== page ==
The National Economic and Social Development Board (NESDB) revealed the latest economic figures in 2014 showing the country’s economic growth falling to 0.7%, its lowest record in three years.
Political unrest in the first half and falling prices of key crops and falling exports were key factors to the fall. NESDB said gross domestic product rose 0.7% last year, the slowest pace since 2011 of 0.1 per cent when the country was battered by devastating floods, and down from the 2.9 per cent recorded in 2013.
GDP rose 2.3% in Q4, making 3.5% forecast for 2015 possible
Gross domestic product rose 2.3 percent year-over-year in the fourth quarter following the 0.6 percent rise in the third quarter, data from the National Economic and Social Development Board showed. This was faster than the 2.1 percent increase expected by economists.
The NESDB maintained its 2015 growth at 3.5% to 4.5% while cutting its export growth estimate to 3.5% from 4%.
The expansion of GDP in this quarter was due to an upturn in the non-farming sector, a rise in domestic and external demand and greater investment, it said.
Consumption expanded 2.4% last quarter from a year earlier, compared with 1.8% in the previous three month period, while investment climbed 3.2% from 2.9%.
High household debt burdens
While lower oil prices will dampen inflation and raise consumers’ real purchasing power, high household debt burdens will continue to constrain private consumption growth, experts said.
The Bank of Thailand held its benchmark interest rate at 2 percent for a seventh straight meeting last month, citing weak outlook for exports and domestic demand
The Thai economy is expected to recover steadily but at a slower pace than previous forecast due to a weaker outlook of both domestic demand and exports. On the domestic side, consumption is expected to gradually recover on the back of improving nonfarm income and employment, as well as lower oil prices. However, durable consumption, especially automobile purchases, is still impeded by high household debt and depressed farm income.
In addition, government spending, particularly on investment projects, is likely to be lower than previously anticipated.
Consumption of the private sector or expenditure of the private sector expanded at a lower rate because of lower income of the agriculture sector and increasing household debts.
The central bank also predicted that next year’s inflation would be 1.2 percent compared to this year’s 1.6 percent and exports for next year were expected to grow just one percent instead of 4 percent as earlier projected.
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Pakorn Peetathawatchai, President, The Stock Exchange of Thailand (SET)
What measures has SET taken to support listed companies’ compliance with ESG standards?
PAKORN: When we first began promoting ESG-compliant investments, we were met with little interest. We attributed this to a lack of clear data to showcase the economic benefits of ESG investment, and perhaps limited clarity as to what constitutes a sustainable or ESG-compliant investment. The launch of the THSI list and, subsequently, the SETTHSI Index, was designed to address this. Our most recent data, comparing returns for the SETTHSI Index with the broader SET and SET100 indices from April 2020 to April 2021, underscores the economic benefits of these investments: the group compliant with ESG standards outperformed the other two indices on every data point.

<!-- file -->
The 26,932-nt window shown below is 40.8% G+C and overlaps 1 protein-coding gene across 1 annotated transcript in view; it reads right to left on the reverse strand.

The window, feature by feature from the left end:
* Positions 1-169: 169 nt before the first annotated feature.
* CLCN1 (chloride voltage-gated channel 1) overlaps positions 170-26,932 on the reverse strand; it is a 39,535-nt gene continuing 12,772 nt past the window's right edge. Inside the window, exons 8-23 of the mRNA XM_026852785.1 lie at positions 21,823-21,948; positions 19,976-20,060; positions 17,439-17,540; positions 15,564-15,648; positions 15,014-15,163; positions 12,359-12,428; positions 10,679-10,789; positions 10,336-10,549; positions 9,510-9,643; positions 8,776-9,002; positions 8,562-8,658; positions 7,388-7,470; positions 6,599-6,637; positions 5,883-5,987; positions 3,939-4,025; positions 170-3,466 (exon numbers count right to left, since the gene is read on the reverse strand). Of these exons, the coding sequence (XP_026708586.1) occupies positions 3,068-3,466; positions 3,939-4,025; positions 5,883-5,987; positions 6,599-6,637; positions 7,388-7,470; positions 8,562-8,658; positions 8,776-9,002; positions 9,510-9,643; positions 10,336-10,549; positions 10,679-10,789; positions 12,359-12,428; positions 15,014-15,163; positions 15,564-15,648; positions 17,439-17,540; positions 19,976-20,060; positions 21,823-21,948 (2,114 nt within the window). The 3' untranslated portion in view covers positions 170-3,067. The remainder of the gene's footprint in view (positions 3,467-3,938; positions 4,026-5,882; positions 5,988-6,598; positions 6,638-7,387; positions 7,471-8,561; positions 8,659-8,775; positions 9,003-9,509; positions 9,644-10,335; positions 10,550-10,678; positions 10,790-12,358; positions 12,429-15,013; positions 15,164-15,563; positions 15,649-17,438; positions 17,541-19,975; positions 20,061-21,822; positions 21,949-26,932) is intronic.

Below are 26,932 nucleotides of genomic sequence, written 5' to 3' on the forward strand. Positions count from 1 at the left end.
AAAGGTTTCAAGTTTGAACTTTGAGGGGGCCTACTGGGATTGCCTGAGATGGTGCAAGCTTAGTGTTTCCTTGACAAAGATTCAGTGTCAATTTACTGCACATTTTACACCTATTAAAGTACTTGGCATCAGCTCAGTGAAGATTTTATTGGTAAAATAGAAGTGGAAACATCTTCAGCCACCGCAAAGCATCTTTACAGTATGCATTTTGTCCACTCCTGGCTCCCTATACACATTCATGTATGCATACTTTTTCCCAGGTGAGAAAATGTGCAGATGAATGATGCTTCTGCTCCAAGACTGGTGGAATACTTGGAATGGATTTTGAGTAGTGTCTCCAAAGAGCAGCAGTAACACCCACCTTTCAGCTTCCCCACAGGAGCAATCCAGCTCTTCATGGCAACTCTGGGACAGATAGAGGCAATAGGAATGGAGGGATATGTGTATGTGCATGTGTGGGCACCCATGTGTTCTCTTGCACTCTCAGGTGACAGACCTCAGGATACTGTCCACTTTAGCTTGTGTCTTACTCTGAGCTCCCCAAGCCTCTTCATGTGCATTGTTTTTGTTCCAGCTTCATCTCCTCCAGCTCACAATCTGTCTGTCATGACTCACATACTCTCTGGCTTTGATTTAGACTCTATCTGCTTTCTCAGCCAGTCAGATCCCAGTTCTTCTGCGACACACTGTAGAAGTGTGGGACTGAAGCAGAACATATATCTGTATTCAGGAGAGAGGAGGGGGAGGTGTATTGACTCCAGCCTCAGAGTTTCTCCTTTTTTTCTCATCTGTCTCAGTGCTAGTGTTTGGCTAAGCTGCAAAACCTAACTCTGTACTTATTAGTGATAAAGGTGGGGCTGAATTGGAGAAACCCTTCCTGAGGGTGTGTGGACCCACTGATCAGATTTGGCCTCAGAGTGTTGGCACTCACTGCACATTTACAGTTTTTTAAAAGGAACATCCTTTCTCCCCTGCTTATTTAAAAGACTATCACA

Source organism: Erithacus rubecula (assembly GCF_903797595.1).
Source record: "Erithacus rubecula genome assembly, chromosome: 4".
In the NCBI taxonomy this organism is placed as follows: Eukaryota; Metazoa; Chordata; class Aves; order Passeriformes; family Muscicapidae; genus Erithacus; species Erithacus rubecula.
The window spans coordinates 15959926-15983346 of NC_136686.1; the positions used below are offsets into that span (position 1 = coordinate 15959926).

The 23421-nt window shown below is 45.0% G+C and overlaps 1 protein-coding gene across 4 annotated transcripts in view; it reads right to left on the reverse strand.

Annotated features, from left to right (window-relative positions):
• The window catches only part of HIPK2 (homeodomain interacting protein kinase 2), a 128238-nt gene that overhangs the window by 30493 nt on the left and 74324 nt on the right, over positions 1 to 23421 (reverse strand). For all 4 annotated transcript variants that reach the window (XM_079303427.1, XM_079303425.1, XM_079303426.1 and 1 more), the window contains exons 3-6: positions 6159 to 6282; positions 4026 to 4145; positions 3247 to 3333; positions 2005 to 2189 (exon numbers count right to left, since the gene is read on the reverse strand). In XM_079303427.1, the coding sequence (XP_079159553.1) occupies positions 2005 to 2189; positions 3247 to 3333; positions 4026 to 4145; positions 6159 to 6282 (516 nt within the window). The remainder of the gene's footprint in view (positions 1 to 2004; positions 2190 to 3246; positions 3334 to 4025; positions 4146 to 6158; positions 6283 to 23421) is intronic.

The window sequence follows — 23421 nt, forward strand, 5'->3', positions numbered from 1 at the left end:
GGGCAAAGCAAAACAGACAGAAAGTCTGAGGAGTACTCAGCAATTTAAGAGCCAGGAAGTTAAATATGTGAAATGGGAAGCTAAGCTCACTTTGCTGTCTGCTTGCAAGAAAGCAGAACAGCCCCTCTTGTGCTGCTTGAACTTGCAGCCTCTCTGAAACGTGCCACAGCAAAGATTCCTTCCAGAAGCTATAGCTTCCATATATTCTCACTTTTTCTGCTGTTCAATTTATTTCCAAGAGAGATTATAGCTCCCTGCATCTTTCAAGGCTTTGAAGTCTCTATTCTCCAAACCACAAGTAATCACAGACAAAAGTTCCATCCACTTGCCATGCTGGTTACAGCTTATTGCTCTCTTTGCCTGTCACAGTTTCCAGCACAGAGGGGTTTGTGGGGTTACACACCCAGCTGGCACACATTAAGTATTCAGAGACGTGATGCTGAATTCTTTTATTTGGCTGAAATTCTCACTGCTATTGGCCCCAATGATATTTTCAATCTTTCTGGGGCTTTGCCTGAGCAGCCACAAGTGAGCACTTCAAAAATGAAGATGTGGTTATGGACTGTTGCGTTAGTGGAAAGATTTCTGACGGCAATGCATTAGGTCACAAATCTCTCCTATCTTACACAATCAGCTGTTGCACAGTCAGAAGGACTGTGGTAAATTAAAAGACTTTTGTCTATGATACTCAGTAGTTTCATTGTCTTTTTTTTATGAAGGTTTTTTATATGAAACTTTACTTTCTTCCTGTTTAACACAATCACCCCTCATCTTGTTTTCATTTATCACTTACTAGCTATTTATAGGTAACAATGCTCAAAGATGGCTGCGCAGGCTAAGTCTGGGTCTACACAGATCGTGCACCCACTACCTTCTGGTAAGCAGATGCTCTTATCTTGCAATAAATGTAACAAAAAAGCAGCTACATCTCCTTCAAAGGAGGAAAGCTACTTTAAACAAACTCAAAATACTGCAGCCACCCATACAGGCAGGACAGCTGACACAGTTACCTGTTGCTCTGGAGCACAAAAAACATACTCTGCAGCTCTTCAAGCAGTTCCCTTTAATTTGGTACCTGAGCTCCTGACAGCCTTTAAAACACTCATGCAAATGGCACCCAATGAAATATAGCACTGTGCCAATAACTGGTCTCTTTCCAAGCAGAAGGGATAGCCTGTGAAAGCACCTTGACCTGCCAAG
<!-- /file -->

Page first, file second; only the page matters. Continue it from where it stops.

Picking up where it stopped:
As of May 2021 Thailand was home to CG and ESG assets under management totalling BT54.8bn ($1.7bn) across 50 funds – up from 23 funds in 2019. Meanwhile, of the BT187.1bn ($5.9bn) raised in green, social and sustainability bonds since 2018, BT136.4bn ($4.3bn) was raised in 2020 – 83% from the government and the remainder from development banks and private players. This rising demand, in a move to manage risk and generate returns, has been complemented by growing supply and promotion: supply from ESG-compliant businesses aiming for resiliency and sustainable growth, as well as promotion from regulators highlighting investment opportunities with good CG and SD practices. Indeed, the pandemic has been a catalyst in shifting the view of ESG compliance from a luxury to a requirement in the new normal.
In what ways can enhanced standard-setting and regulatory mechanisms overcome the remaining barriers to improved ESG performance?
PAKORN: A multi-stakeholder approach is crucial for enhanced ESG performance – not only in Thailand, but around much of the globe. This can also help to address the standout incumbent challenge: access to reliable, wide-ranging ESG data. For example, the 2020 update to the 56-1 One Report established clear ESG standards and triggered online and offline capacity-building programmes to support listed firms’ compliance. SET is developing an ESG data platform with a structured template to promote the availability of comparable data, maximise value added from corporate sustainability disclosures, and foster collaboration between the business value chain and stakeholders. This is expected to support Thai companies along their ESG journey in an economically sustainable way, result in a greater number of sustainability-focused products and services, drive sustainable investing in the Thai investment community and ultimately “make the capital market work for everyone”, as outlined in the SET’s vision.
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